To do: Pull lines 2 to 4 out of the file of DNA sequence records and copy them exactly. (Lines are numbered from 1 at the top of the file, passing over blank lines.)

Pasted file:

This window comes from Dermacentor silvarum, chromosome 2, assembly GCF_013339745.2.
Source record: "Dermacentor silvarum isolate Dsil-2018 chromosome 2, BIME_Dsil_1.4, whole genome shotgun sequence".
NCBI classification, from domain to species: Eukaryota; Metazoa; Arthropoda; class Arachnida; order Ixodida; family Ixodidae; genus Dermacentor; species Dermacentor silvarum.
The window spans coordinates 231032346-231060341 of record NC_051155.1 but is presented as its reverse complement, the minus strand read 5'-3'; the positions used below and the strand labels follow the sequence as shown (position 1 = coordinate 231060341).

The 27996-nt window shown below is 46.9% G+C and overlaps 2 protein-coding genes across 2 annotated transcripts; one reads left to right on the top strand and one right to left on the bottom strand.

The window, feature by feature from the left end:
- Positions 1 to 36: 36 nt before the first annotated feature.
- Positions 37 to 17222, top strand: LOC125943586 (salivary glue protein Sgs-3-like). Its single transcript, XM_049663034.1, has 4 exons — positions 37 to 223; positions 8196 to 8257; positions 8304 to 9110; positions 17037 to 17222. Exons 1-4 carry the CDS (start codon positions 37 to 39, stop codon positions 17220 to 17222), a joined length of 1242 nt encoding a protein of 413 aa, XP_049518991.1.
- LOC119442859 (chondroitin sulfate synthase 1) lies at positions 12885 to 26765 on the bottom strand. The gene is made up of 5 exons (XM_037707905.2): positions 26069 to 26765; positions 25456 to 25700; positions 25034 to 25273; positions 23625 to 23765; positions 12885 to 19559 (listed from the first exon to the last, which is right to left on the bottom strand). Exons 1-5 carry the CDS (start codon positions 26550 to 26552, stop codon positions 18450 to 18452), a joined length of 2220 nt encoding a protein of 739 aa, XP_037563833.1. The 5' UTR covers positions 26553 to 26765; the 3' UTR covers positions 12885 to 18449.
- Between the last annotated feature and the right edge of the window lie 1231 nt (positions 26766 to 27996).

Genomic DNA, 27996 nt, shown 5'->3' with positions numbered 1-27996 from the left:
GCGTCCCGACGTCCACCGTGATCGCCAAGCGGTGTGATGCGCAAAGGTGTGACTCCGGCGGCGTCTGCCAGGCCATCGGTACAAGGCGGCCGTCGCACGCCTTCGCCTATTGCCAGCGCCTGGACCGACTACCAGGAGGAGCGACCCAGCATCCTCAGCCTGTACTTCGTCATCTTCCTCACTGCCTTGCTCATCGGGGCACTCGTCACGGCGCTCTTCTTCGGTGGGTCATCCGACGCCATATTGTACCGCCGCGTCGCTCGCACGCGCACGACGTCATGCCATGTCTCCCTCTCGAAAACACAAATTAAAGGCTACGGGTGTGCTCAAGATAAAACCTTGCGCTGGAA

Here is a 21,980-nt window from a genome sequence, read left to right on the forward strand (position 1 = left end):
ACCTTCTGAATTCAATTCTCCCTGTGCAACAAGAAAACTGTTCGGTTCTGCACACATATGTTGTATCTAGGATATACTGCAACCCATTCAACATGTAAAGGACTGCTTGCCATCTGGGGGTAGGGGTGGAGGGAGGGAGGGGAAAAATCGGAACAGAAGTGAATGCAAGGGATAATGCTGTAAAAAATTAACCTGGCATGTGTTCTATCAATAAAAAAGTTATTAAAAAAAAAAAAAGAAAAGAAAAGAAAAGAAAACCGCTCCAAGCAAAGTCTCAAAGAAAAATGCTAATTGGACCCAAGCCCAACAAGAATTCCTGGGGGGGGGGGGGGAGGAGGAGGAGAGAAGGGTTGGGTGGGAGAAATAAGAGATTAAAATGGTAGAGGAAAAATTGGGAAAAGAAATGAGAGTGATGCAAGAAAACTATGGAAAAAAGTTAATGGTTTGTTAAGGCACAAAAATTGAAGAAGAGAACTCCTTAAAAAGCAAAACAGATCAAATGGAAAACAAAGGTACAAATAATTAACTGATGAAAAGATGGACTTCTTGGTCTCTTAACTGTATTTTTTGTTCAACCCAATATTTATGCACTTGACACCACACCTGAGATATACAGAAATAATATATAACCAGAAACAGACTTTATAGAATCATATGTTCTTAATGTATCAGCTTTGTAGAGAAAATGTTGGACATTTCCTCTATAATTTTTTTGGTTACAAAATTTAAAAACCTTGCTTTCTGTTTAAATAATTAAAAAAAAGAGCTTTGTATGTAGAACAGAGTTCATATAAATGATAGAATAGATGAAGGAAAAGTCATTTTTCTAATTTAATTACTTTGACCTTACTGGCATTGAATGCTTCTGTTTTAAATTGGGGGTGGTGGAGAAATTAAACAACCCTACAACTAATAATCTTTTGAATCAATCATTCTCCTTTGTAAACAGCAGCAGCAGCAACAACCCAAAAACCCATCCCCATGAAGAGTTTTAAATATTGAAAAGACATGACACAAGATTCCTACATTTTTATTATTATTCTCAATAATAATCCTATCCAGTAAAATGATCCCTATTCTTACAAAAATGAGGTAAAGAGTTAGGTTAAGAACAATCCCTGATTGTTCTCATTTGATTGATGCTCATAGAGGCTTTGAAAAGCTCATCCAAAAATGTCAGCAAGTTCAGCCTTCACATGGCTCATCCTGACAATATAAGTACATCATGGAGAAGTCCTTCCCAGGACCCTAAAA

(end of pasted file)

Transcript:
Source record: "Dermacentor silvarum isolate Dsil-2018 chromosome 2, BIME_Dsil_1.4, whole genome shotgun sequence".
NCBI classification, from domain to species: Eukaryota; Metazoa; Arthropoda; class Arachnida; order Ixodida; family Ixodidae; genus Dermacentor; species Dermacentor silvarum.
The window spans coordinates 231032346-231060341 of record NC_051155.1 but is presented as its reverse complement, the minus strand read 5'-3'; the positions used below and the strand labels follow the sequence as shown (position 1 = coordinate 231060341).